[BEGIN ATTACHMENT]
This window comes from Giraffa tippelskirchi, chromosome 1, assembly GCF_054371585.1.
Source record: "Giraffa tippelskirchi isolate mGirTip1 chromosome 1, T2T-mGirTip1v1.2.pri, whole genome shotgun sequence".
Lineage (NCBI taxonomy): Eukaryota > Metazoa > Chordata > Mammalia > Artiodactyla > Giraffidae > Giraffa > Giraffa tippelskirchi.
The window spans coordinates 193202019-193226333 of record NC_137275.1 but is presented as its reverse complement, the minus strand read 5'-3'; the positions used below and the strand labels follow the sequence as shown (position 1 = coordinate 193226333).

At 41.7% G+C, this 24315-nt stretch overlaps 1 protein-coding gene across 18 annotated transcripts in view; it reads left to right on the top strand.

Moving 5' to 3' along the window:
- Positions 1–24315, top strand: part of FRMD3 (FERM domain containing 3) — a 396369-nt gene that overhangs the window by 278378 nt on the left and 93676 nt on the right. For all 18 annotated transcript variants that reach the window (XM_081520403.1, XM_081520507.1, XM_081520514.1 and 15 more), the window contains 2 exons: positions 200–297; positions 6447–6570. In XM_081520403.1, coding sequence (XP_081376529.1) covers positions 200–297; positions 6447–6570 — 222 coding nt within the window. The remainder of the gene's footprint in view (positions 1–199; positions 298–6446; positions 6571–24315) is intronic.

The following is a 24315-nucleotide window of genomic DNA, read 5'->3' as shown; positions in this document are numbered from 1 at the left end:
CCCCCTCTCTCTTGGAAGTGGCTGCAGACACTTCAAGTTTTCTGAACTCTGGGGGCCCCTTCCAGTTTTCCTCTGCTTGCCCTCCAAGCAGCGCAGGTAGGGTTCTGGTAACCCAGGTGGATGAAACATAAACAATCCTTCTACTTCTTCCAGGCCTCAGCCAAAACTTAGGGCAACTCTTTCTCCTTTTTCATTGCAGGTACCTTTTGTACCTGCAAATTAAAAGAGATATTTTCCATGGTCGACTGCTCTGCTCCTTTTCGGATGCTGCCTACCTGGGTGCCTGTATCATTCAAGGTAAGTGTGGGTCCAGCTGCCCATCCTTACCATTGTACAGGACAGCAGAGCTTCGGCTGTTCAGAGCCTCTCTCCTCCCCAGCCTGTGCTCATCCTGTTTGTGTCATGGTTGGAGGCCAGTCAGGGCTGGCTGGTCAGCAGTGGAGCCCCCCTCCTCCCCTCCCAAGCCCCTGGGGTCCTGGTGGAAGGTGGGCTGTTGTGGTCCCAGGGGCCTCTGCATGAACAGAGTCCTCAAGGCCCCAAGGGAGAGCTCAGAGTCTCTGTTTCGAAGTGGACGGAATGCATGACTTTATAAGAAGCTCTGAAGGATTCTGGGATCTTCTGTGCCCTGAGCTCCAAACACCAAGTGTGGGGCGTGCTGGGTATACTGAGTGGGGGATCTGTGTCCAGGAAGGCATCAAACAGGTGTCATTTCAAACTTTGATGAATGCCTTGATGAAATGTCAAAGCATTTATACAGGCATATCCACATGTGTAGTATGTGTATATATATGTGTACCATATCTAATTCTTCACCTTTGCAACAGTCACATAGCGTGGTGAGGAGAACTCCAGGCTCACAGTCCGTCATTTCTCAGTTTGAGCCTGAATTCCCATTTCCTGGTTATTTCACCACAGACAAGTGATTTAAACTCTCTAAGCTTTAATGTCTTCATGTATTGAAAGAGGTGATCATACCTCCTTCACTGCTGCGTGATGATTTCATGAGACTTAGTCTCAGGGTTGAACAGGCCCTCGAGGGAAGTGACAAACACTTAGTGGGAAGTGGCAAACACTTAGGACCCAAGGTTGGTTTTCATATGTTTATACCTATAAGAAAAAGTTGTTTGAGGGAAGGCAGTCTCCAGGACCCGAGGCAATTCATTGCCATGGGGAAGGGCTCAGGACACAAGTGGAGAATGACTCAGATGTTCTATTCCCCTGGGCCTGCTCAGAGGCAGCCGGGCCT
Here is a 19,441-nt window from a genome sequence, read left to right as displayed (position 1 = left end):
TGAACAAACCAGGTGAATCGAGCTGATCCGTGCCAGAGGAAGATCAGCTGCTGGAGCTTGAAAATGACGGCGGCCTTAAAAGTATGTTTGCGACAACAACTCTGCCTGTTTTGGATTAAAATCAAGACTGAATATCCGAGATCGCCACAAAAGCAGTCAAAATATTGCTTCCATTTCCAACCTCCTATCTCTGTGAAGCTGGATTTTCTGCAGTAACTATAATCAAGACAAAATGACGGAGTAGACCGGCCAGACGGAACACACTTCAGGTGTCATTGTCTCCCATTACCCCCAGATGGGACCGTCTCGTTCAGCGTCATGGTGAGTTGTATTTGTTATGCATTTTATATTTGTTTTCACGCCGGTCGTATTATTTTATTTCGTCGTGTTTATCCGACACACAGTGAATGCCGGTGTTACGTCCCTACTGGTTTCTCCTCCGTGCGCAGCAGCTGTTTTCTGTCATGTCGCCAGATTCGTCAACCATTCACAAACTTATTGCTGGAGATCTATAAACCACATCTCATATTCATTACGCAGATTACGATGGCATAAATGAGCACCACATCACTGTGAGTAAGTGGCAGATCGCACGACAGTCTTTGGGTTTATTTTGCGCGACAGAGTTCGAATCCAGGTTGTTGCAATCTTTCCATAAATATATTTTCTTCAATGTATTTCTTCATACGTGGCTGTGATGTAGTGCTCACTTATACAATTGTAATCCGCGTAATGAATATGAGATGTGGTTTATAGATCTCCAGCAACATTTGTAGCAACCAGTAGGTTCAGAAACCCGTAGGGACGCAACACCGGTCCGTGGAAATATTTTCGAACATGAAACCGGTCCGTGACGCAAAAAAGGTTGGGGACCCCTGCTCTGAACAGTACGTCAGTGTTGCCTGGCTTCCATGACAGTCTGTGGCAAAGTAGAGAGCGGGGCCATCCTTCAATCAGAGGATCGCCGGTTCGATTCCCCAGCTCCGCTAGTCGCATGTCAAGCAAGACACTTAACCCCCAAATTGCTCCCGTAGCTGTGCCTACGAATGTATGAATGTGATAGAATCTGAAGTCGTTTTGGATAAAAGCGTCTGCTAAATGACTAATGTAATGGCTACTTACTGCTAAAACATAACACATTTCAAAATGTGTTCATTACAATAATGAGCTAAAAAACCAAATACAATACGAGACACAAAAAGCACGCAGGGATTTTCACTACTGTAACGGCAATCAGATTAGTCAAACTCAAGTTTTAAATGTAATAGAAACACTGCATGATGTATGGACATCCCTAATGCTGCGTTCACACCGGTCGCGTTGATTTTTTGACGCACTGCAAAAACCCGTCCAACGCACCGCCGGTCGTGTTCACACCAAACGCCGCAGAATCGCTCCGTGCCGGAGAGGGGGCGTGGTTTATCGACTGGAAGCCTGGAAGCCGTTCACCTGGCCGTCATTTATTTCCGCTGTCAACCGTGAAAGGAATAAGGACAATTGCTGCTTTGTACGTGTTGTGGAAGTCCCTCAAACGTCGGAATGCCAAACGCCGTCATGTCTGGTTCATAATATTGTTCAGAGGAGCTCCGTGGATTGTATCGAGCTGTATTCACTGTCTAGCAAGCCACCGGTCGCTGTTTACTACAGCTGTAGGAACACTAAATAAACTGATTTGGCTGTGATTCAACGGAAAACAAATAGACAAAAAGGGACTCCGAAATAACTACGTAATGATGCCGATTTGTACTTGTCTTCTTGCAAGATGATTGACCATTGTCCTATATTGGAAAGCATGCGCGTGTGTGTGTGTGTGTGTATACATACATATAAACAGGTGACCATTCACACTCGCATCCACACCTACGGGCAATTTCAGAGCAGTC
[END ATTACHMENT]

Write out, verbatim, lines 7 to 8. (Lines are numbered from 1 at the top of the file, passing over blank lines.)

- Positions 1–24315, top strand: part of FRMD3 (FERM domain containing 3) — a 396369-nt gene that overhangs the window by 278378 nt on the left and 93676 nt on the right. For all 18 annotated transcript variants that reach the window (XM_081520403.1, XM_081520507.1, XM_081520514.1 and 15 more), the window contains 2 exons: positions 200–297; positions 6447–6570. In XM_081520403.1, coding sequence (XP_081376529.1) covers positions 200–297; positions 6447–6570 — 222 coding nt within the window. The remainder of the gene's footprint in view (positions 1–199; positions 298–6446; positions 6571–24315) is intronic.

The following is a 24315-nucleotide window of genomic DNA, read 5'->3' as shown; positions in this document are numbered from 1 at the left end: